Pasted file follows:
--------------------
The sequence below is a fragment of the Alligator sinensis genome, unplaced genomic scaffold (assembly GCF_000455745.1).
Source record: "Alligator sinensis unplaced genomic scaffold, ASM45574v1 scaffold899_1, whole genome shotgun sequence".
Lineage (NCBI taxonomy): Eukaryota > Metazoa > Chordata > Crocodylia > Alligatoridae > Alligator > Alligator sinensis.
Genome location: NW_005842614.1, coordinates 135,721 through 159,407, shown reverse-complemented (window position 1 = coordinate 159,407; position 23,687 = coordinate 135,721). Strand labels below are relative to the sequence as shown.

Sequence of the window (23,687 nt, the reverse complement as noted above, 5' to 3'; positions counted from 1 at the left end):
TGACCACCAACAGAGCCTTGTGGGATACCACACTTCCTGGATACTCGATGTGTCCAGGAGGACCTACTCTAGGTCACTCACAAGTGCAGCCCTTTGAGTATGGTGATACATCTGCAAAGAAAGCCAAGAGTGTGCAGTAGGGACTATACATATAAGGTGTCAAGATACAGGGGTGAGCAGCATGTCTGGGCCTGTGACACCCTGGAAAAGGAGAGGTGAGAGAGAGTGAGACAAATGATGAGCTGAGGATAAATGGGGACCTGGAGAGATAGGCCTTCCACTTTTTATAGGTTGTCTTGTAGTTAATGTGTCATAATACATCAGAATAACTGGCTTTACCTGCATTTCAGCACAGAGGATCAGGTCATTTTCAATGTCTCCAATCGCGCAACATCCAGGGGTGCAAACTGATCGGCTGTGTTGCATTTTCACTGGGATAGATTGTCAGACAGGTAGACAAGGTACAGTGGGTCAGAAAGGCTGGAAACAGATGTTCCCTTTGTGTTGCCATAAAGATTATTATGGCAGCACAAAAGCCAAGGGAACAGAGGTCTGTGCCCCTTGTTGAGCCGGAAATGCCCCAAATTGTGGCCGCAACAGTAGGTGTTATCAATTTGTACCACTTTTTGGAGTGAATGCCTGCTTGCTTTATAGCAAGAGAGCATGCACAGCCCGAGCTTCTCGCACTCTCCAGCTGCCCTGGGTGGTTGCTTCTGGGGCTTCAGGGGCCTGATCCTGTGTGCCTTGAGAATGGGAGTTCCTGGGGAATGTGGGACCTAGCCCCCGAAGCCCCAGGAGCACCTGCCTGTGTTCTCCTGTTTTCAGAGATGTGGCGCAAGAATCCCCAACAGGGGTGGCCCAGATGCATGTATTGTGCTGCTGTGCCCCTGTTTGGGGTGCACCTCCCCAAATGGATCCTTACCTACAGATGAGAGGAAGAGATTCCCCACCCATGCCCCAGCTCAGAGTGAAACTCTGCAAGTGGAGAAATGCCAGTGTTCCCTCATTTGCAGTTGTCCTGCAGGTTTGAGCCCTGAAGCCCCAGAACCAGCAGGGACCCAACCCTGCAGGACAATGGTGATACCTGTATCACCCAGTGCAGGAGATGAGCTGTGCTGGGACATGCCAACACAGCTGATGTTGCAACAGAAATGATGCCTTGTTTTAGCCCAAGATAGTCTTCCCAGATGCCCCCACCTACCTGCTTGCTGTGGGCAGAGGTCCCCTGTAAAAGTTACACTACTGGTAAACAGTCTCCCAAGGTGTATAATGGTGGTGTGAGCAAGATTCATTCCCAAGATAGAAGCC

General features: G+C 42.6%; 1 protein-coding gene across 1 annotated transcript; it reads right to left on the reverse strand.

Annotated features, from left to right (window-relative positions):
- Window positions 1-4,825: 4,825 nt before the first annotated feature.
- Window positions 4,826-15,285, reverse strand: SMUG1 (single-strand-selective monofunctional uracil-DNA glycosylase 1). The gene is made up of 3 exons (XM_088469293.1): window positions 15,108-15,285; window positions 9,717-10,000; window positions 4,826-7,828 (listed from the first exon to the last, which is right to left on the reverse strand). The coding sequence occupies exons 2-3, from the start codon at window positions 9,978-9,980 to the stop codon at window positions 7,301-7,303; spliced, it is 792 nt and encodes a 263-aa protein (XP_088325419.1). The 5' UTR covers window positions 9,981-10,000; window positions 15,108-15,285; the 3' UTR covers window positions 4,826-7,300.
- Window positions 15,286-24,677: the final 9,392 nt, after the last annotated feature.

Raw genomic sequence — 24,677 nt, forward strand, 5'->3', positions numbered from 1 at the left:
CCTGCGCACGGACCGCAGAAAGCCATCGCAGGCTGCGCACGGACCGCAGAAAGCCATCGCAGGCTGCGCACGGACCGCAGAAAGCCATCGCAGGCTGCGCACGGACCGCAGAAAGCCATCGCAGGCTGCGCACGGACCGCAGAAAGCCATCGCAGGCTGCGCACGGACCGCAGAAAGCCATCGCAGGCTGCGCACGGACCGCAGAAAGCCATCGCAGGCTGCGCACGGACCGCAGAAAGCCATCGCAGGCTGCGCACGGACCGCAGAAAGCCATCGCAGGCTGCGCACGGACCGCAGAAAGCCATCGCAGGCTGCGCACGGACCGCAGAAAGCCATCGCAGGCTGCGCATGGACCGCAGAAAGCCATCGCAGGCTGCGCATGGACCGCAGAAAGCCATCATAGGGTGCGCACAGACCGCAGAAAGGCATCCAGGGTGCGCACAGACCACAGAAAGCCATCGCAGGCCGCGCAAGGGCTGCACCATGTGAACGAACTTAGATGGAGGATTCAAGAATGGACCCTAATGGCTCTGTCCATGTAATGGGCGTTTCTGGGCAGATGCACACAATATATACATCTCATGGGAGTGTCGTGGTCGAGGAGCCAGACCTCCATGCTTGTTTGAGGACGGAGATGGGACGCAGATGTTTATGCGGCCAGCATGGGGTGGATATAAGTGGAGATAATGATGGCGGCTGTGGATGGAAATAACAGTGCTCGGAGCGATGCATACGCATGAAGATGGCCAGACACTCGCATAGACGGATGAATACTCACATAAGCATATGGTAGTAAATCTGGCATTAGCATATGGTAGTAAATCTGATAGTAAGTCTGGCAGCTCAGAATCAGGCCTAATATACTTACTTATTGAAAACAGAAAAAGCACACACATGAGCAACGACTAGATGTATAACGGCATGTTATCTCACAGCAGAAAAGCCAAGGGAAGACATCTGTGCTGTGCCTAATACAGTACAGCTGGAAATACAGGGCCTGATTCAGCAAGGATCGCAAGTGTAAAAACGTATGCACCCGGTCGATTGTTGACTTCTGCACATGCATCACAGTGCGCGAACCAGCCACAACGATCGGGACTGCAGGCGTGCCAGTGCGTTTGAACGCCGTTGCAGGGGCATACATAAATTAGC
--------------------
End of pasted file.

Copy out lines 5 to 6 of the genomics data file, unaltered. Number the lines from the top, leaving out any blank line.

Sequence of the window (23,687 nt, the reverse complement as noted above, 5' to 3'; positions counted from 1 at the left end):
TGACCACCAACAGAGCCTTGTGGGATACCACACTTCCTGGATACTCGATGTGTCCAGGAGGACCTACTCTAGGTCACTCACAAGTGCAGCCCTTTGAGTATGGTGATACATCTGCAAAGAAAGCCAAGAGTGTGCAGTAGGGACTATACATATAAGGTGTCAAGATACAGGGGTGAGCAGCATGTCTGGGCCTGTGACACCCTGGAAAAGGAGAGGTGAGAGAGAGTGAGACAAATGATGAGCTGAGGATAAATGGGGACCTGGAGAGATAGGCCTTCCACTTTTTATAGGTTGTCTTGTAGTTAATGTGTCATAATACATCAGAATAACTGGCTTTACCTGCATTTCAGCACAGAGGATCAGGTCATTTTCAATGTCTCCAATCGCGCAACATCCAGGGGTGCAAACTGATCGGCTGTGTTGCATTTTCACTGGGATAGATTGTCAGACAGGTAGACAAGGTACAGTGGGTCAGAAAGGCTGGAAACAGATGTTCCCTTTGTGTTGCCATAAAGATTATTATGGCAGCACAAAAGCCAAGGGAACAGAGGTCTGTGCCCCTTGTTGAGCCGGAAATGCCCCAAATTGTGGCCGCAACAGTAGGTGTTATCAATTTGTACCACTTTTTGGAGTGAATGCCTGCTTGCTTTATAGCAAGAGAGCATGCACAGCCCGAGCTTCTCGCACTCTCCAGCTGCCCTGGGTGGTTGCTTCTGGGGCTTCAGGGGCCTGATCCTGTGTGCCTTGAGAATGGGAGTTCCTGGGGAATGTGGGACCTAGCCCCCGAAGCCCCAGGAGCACCTGCCTGTGTTCTCCTGTTTTCAGAGATGTGGCGCAAGAATCCCCAACAGGGGTGGCCCAGATGCATGTATTGTGCTGCTGTGCCCCTGTTTGGGGTGCACCTCCCCAAATGGATCCTTACCTACAGATGAGAGGAAGAGATTCCCCACCCATGCCCCAGCTCAGAGTGAAACTCTGCAAGTGGAGAAATGCCAGTGTTCCCTCATTTGCAGTTGTCCTGCAGGTTTGAGCCCTGAAGCCCCAGAACCAGCAGGGACCCAACCCTGCAGGACAATGGTGATACCTGTATCACCCAGTGCAGGAGATGAGCTGTGCTGGGACATGCCAACACAGCTGATGTTGCAACAGAAATGATGCCTTGTTTTAGCCCAAGATAGTCTTCCCAGATGCCCCCACCTACCTGCTTGCTGTGGGCAGAGGTCCCCTGTAAAAGTTACACTACTGGTAAACAGTCTCCCAAGGTGTATAATGGTGGTGTGAGCAAGATTCATTCCCAAGATAGAAGCC